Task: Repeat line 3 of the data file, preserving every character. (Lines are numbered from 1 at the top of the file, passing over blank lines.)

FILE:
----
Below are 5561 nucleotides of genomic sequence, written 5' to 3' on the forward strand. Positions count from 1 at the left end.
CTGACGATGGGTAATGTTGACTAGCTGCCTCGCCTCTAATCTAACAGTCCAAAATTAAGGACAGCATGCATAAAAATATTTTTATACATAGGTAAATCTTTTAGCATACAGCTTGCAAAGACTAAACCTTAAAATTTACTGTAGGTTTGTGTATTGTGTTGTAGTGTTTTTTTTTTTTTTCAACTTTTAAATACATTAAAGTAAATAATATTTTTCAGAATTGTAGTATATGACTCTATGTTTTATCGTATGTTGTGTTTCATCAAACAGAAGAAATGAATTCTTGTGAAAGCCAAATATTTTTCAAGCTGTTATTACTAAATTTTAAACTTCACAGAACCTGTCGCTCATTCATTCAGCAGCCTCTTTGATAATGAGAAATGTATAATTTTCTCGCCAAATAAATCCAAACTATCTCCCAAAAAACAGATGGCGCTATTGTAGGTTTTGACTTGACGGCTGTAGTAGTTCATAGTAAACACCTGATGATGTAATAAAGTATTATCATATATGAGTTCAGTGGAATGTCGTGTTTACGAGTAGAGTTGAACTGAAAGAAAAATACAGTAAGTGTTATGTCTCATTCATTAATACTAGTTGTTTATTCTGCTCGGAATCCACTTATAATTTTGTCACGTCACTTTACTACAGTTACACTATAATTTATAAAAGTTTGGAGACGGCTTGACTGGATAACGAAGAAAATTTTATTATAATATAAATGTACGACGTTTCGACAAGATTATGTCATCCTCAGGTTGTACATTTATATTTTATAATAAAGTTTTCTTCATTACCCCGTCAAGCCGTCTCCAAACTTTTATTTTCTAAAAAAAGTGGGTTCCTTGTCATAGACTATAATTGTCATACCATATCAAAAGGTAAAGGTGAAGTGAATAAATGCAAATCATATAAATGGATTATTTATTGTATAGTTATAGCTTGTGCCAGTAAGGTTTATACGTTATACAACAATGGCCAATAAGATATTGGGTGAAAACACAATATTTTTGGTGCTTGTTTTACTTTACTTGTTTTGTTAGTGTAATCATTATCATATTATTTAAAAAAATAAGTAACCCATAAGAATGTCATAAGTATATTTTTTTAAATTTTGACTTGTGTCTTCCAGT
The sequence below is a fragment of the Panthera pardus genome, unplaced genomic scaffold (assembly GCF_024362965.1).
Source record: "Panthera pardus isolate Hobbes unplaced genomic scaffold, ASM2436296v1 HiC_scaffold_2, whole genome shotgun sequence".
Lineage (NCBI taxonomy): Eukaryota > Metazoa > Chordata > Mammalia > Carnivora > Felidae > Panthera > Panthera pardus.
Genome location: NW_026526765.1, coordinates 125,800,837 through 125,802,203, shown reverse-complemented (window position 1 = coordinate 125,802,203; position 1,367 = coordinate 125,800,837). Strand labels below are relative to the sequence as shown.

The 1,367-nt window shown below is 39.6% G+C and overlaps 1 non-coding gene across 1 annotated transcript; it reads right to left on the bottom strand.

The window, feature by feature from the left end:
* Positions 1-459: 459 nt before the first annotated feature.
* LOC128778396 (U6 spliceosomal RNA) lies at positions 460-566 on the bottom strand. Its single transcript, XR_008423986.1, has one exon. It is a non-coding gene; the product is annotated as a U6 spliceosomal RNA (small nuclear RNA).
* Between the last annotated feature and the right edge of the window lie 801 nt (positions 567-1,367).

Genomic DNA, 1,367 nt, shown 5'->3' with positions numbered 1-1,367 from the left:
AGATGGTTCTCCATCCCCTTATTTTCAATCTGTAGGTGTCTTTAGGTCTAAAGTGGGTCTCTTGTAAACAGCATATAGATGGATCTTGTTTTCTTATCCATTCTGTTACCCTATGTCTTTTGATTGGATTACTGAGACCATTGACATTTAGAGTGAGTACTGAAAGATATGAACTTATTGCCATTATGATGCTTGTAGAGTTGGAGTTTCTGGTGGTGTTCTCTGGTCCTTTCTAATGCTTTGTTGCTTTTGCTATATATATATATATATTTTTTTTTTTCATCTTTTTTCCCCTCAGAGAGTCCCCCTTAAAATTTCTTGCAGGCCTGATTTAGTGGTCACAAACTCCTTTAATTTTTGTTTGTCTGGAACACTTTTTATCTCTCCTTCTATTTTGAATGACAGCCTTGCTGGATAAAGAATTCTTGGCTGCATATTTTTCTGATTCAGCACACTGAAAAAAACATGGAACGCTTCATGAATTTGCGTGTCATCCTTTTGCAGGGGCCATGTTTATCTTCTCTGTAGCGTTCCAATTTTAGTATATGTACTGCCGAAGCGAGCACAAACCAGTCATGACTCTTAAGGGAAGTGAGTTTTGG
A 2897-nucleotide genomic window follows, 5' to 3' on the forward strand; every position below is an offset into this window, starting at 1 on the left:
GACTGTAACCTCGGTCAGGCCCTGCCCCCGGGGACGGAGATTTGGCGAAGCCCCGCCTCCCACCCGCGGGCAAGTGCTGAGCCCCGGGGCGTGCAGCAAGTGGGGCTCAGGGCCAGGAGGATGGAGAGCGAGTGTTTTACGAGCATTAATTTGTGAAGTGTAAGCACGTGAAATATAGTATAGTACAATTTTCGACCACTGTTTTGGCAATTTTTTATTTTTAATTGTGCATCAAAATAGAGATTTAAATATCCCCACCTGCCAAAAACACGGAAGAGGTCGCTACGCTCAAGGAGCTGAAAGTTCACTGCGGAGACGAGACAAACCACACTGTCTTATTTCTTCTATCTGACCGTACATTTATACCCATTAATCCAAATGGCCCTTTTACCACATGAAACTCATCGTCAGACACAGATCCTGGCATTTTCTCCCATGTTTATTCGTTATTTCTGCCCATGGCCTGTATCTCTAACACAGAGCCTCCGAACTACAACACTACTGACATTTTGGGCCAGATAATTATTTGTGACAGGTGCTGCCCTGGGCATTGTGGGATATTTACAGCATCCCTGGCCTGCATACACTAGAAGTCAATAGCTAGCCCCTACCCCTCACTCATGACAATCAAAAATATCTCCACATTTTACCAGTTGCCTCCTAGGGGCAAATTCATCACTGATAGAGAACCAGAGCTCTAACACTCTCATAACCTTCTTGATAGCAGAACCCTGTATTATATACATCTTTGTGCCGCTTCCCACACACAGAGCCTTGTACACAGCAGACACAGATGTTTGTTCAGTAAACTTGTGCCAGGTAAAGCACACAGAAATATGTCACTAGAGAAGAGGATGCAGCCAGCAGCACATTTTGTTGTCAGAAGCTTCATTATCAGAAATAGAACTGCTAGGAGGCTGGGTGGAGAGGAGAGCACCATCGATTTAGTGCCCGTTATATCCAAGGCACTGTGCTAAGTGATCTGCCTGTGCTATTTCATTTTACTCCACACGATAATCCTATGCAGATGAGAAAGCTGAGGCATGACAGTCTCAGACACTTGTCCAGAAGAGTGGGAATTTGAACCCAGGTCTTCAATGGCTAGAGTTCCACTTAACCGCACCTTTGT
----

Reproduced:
The sequence below is a fragment of the Panthera pardus genome, unplaced genomic scaffold (assembly GCF_024362965.1).